Saturday, January 4, 2014
My Crazy Writing Life - Day 4: Early Fumblings
But why is that? Didn't I write two drafts already? Why was it still a mess? That's far too much work to generate a rough draft.
It wasn't until I began journaling extensively that I was able to make the transition to the keyboard. A lot of this had to do with a variety of myths that I had conjured up, holding onto the ways of old in spite of the advantages of the new. At first, I didn't think that the quality of writing was as good when I typed directly into the computer. I also did not feel as free to jump around the page as I did by hand. When I needed to zero in on something and add a quick note, it was exceedingly easy this way.
But it was slow, much slower than typing everything up in the first place.
When I started writing these journals I was still writing by hand. It didn't take long before I realized that I was putting far too much effort into each entry and that I didn't need an elaborate process just to put my thoughts down. I just needed to open Microsoft Word and begin typing; otherwise, I was just creating work for myself.
A few months after I began journaling, I made the conscious decision to write all of my entries directly into the computer. I simply didn't have time to transcribe what I'd written, and as previously mentioned, it took a lot out of me before I got to my main work.
It would be years before I finally felt comfortable enough to solely use the computer. Writing by hand created a lot of paperwork that piled up fast and became difficult to transcribe when I added lots of notes. It was easy to be overrun with clutter, and the more I used the computer, the more I realized that my misconceptions about the process were unfounded. Some excellent work had been done without the aid of paper. This work also tended to be longer than what I'd created by hand. And when it came to quality, what I realized was this: Quality is a matter of focus, and isn't hindered by typing it into the computer. Do you want to write better? Then focus more intensely.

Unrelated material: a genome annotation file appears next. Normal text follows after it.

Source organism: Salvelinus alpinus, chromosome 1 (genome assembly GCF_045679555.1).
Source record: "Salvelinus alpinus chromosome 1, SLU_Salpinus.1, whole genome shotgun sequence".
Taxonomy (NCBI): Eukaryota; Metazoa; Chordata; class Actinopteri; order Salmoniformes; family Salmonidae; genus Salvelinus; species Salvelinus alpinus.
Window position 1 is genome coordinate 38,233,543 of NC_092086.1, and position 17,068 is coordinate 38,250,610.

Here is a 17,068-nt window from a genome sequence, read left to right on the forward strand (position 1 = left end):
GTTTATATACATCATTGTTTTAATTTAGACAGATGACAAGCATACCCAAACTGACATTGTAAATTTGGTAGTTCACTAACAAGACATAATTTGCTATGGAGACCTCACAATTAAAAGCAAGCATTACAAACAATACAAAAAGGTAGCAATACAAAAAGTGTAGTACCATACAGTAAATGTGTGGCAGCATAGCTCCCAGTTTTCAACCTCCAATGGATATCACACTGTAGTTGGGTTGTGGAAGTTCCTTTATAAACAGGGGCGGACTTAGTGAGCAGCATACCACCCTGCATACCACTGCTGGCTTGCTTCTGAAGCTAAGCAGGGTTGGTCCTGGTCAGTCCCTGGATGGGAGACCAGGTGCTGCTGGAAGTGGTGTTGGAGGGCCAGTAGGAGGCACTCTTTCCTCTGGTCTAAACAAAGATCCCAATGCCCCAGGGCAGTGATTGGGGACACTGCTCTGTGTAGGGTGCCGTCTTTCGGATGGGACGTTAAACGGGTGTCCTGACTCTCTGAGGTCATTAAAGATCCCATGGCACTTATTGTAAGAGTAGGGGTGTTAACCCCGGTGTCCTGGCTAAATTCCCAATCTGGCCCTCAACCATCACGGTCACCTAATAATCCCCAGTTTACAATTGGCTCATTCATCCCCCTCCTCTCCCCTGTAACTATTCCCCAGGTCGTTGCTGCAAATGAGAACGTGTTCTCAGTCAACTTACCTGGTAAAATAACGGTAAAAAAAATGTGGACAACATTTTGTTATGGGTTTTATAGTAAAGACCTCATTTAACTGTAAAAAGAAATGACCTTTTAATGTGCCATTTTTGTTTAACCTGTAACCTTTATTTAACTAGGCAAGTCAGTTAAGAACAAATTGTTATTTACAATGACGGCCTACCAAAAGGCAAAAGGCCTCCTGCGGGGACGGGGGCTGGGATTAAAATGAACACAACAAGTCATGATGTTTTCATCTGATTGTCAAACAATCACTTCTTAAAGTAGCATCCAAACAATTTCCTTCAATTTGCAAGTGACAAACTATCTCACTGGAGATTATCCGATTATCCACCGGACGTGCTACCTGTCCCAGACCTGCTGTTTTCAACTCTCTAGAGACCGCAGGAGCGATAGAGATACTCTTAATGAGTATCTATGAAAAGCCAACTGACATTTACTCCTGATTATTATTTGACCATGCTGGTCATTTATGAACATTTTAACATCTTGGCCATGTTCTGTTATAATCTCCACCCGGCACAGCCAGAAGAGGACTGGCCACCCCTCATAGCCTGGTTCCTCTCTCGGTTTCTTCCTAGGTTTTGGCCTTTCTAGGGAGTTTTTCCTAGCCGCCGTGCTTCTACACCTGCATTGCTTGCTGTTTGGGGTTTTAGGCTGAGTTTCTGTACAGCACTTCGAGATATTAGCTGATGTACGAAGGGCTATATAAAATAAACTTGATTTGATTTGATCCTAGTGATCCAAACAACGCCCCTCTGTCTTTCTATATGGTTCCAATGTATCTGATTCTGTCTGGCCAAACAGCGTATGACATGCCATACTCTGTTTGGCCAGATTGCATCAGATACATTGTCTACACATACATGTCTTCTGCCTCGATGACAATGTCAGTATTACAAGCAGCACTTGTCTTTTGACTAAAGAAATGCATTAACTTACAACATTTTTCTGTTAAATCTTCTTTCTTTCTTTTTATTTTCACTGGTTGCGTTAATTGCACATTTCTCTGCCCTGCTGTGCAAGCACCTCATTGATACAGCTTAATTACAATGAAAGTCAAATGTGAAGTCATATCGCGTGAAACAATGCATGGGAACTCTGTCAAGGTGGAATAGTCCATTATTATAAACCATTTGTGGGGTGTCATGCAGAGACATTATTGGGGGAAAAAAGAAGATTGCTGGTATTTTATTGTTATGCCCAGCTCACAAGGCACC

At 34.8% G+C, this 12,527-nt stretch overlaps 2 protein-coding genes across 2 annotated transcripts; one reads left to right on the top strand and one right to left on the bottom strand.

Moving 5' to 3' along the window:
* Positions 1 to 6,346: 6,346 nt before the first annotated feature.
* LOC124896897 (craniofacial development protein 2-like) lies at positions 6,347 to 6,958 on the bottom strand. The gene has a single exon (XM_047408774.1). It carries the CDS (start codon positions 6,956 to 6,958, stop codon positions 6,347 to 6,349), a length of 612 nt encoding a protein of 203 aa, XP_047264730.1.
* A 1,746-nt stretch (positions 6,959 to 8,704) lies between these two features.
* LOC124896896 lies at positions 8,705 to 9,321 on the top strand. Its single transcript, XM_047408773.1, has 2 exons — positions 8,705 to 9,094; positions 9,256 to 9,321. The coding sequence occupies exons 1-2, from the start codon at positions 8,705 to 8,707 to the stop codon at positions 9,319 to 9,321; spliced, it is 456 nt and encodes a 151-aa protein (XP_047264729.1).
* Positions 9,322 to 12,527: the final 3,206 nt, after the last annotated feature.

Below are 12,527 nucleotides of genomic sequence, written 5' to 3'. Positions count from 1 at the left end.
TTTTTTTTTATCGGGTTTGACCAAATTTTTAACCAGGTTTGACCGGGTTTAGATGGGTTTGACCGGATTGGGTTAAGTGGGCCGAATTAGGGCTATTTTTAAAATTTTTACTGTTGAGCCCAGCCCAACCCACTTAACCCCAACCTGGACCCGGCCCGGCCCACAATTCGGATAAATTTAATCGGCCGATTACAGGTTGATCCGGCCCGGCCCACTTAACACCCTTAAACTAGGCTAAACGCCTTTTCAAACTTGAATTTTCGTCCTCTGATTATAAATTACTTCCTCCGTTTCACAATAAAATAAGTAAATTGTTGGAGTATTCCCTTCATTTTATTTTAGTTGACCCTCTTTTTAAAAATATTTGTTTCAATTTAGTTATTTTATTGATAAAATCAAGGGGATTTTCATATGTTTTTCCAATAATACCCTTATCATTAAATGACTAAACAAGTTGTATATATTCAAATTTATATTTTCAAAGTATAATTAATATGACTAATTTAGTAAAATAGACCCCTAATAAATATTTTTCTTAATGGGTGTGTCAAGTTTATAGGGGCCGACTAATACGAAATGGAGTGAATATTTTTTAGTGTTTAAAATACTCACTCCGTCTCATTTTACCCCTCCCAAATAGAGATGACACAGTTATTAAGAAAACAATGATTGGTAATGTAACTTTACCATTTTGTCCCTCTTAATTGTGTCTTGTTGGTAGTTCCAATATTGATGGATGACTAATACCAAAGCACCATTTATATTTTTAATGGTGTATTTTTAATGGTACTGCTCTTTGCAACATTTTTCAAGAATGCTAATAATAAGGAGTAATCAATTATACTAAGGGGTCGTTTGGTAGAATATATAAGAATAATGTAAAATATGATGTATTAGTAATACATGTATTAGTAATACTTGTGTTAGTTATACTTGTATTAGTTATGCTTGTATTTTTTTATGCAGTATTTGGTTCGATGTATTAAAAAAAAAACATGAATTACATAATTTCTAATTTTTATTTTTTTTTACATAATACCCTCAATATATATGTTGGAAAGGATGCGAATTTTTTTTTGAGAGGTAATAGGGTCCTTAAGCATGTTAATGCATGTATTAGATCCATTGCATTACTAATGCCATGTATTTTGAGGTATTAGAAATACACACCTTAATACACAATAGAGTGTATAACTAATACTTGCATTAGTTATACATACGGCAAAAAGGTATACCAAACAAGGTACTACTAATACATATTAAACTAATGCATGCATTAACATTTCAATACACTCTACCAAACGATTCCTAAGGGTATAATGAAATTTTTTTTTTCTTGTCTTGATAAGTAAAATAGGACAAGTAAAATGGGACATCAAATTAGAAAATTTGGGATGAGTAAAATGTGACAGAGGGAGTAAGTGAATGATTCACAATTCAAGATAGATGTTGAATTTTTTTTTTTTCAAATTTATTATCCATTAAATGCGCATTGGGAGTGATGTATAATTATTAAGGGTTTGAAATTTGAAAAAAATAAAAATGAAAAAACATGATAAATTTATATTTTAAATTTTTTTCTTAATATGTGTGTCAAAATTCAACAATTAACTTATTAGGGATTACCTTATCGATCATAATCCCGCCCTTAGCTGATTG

There are a few more methods that I'd love to try but haven't gotten around to yet. Years back, when I worked for the American Registry for Internet Numbers, I got the chance to meet a pair of transcription experts for our conference. Each used a device that connected to a standard PC, but it allowed them to use shorthand. As they pushed each key, the PC converted the shorthand notation into actual words, enabling them to keep up with some absolute motor mouths. One such lady talked so quickly, I could barely comprehend what she was saying. But these gals were good, and after two and a half days of sessions, they'd typed over 50,000 words.